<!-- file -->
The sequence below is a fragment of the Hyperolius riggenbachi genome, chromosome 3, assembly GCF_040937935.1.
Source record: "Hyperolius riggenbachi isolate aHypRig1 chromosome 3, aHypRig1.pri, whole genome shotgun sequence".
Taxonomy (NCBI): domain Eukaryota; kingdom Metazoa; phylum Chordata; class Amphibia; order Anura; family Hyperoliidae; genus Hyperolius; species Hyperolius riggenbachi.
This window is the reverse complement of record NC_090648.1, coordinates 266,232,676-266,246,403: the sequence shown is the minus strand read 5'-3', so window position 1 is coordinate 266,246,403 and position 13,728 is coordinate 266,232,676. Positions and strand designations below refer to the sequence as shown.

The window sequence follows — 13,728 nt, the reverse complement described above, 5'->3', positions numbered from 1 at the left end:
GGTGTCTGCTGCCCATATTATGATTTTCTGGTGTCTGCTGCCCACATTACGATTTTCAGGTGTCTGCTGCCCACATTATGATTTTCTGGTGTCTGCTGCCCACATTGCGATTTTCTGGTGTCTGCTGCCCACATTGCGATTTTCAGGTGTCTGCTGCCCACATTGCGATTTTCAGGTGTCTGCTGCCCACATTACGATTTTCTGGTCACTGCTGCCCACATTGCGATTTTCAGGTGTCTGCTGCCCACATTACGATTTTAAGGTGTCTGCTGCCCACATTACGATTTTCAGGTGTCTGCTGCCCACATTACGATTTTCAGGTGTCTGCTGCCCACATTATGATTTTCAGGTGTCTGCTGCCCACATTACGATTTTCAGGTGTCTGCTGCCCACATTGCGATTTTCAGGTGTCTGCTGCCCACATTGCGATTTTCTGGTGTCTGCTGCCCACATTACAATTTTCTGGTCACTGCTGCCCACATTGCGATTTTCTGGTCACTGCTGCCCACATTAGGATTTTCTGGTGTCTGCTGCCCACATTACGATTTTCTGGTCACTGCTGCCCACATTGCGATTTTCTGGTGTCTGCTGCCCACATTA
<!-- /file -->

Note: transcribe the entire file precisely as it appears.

The sequence below is a fragment of the Hyperolius riggenbachi genome, chromosome 3, assembly GCF_040937935.1.
Source record: "Hyperolius riggenbachi isolate aHypRig1 chromosome 3, aHypRig1.pri, whole genome shotgun sequence".
Taxonomy (NCBI): domain Eukaryota; kingdom Metazoa; phylum Chordata; class Amphibia; order Anura; family Hyperoliidae; genus Hyperolius; species Hyperolius riggenbachi.
This window is the reverse complement of record NC_090648.1, coordinates 266,232,676-266,246,403: the sequence shown is the minus strand read 5'-3', so window position 1 is coordinate 266,246,403 and position 13,728 is coordinate 266,232,676. Positions and strand designations below refer to the sequence as shown.

The window sequence follows — 13,728 nt, the reverse complement described above, 5'->3', positions numbered from 1 at the left end:
GGTGTCTGCTGCCCATATTATGATTTTCTGGTGTCTGCTGCCCACATTACGATTTTCAGGTGTCTGCTGCCCACATTATGATTTTCTGGTGTCTGCTGCCCACATTGCGATTTTCTGGTGTCTGCTGCCCACATTGCGATTTTCAGGTGTCTGCTGCCCACATTGCGATTTTCAGGTGTCTGCTGCCCACATTACGATTTTCTGGTCACTGCTGCCCACATTGCGATTTTCAGGTGTCTGCTGCCCACATTACGATTTTAAGGTGTCTGCTGCCCACATTACGATTTTCAGGTGTCTGCTGCCCACATTACGATTTTCAGGTGTCTGCTGCCCACATTATGATTTTCAGGTGTCTGCTGCCCACATTACGATTTTCAGGTGTCTGCTGCCCACATTGCGATTTTCAGGTGTCTGCTGCCCACATTGCGATTTTCTGGTGTCTGCTGCCCACATTACAATTTTCTGGTCACTGCTGCCCACATTGCGATTTTCTGGTCACTGCTGCCCACATTAGGATTTTCTGGTGTCTGCTGCCCACATTACGATTTTCTGGTCACTGCTGCCCACATTGCGATTTTCTGGTGTCTGCTGCCCACATTA